post #10 of 22
Quote:
Originally Posted by kevperro View Post
 

As an engineering type.... all materials have their place.   You could probably design a ski that sucks with or without the material.    And while it may be another tool in the toolbox I bet there are a number of ways to achieve stiffness or dampening characteristics.   


The thing is with skis....there are very few ways to differentiate/market the product.   You have to bullet-point out every "feature" knowing that a certain percentage of your customer base will shop with that bullet list in hand.  

 

The more meaningful engineering work is probably harder to market.  

Pretty good here. Materials are ingredients in a ski, they had be used in many ways to create the final feel. metal does not make a ski stiff...it can but depending on how it is used. The same can be said with carbon fiber, wood and fiberglass. 

post #11 of 22

its often discussed how skis can lose some pop and strength, and/or shape after use vs when it was new. But its actually kind of surprising to me that in todays highly technical era material wise that skis are not made with some material that will never lose its shape and pop ever at all. Basically have the ski ware down long before it ever lost any of that. But hey I could say the same thing about many products.

 

But I guess expense would be a big factor as well as the need for replacements for continued sales. It wouldnt be so beneficial to have a product your selling last for too long. You would make your money but then put yourself out of business. LOL

post #12 of 22

There used to be (time warp to about 1968) a divide between metal skis (more stable at speed, better gliding) and fiberglass skis (quicker, lighter, better on hard snow).  This was evidenced in racing where downhill and gs skis were metal (Head, Fischer Alu, Allais Major, Dynastar MV2) and slalom skis were fiberglass (Dynamic VR17, Rossignol Strato).  In 1970, fiberglass skis outsold metal skis for the first time on the strength of the Rossignol Strato and the Fischer Superglass.  For  a long time ('70's, 80's, into the 90's), fiberglass was seen as the superior laminate due to it's ability to generate better edge hold on hard snow.  Metal was reserved for speed skis.  Somewhere along the line, metal started to creep into slalom skis.  Volkl, in particular, was producing skis with a torsionbox/metal laminate combination that were a step above the rest in terms of performance on hard snow and everywhere else.    My guess is that various types of improved alloys and adhesives were coming available that made metal work better than it had before. This allowed skis to be softer and easier skiing but still have the edgehold and stability that skiers needed.  As skis got wider, metal was a good choice to keep the performance high.  Skis like the Volkl Explosiv, and it's heirs, Snow Ranger, G40/41, Mantra, and Gotama put race ski performance on a wide platform and opened up new terrain and snow conditions to less skilled skiers.

For lift served skiing and higher performance on hard snow metal seems to remain a good choice.  It can be (but doesn't have to be) a more demanding ride but delivers higher performance to stronger, more skilled skiers.  I think we are seeing a swing back to more fiberglass and carbon fiber laminates amongst performance skis.  As skiers are venturing father afield via side country and full on touring gear they need light weight skis and bindings that can still deliver top performance in and out of resort.  We are going to be seeing more skis coming to market at or above the 100mm waist  dimension that feature super light constructions along with very high performance.  You already have mainstream skis like the Blizzard Kabookie that offer performance virtually on par with their metal laminated brethren.  These will morph into even lighter models with a corresponding uptick in performance.  Mate these with a Marker Kingpin and an even lighter Cochise boot variant you've taken another big step towards the ultimate do it all package.  I see less need for metal in this very popular category.  However, for hard snow and precision, race ski inspired constructions using metal still seems to win the day.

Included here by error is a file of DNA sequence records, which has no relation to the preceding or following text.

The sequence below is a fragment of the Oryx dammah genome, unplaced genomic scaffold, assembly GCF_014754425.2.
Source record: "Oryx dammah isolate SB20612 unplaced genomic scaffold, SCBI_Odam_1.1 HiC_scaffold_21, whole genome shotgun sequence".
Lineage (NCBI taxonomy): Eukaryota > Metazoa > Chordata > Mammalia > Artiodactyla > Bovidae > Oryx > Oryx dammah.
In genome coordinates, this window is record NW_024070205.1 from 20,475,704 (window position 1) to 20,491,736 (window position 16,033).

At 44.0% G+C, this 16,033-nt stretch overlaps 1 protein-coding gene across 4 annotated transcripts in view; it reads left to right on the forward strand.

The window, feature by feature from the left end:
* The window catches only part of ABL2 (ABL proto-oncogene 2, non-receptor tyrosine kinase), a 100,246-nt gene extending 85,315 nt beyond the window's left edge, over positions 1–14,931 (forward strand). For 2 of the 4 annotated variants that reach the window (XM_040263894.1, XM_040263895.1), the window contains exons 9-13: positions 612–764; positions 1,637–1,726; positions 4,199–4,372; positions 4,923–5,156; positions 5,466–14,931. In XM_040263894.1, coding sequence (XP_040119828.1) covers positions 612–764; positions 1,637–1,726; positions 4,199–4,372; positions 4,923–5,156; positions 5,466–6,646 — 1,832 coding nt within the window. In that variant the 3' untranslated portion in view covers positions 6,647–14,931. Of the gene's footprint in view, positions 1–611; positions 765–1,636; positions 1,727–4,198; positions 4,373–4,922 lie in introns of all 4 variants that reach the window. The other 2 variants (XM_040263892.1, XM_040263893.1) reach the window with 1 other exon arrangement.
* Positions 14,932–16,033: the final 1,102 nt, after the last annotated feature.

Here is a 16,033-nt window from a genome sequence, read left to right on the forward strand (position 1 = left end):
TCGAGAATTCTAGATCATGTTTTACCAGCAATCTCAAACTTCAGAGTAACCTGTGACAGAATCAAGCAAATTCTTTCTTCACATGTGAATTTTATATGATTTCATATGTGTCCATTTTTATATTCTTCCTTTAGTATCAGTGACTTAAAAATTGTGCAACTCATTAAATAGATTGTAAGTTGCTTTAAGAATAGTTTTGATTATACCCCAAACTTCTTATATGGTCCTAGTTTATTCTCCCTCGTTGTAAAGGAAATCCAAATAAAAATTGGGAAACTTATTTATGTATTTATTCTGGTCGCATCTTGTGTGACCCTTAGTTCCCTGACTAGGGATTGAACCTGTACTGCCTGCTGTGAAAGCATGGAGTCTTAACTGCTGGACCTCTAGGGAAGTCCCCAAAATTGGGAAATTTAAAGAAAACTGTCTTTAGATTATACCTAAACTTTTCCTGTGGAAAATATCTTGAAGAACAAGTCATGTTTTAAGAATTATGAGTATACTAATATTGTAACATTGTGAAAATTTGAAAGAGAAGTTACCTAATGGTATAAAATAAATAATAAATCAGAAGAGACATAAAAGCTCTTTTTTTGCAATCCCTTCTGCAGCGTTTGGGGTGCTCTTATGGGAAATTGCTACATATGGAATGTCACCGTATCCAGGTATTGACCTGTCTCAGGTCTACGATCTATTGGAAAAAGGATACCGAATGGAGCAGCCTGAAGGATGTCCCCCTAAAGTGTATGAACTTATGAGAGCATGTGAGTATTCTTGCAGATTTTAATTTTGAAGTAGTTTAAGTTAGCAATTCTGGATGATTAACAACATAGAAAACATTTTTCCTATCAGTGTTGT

The industry's marketing message to the high end skier focuses on hiking or skinning beyond the gate to find the sublime powder run.  That's why I saw so many younger folks skidding around on 100mm+ waist skis on a few narrow strips of man made snow at Killington a week ago.  In their brains they were arcing new tracks in pristine conditions.     In reality, something else was going on.  The ski industry has always been about selling the dream, so I can't fault anyone for that.  The coming wave of lighter skis, boots and bindings will continue to advance the equipment state of the art and make skiing easier and more enjoyable for more people. 

post #13 of 22

I do not think metal is compatible with a soft snow ski.  My ON3Ps (bamboo and carbon) and Icelantic Keepers both have a smooth feel that makes them disappear in powder and slush that you just can't get with metal.

post #14 of 22

The next greatest material: Boron!

 

Boron fibers are similar in stiffness and weight to carbon but much stronger in compression. A few more of the engineering tools @kevperro can do meaningful engineering work with. Expensive though. How marketing runs with this is beyond me.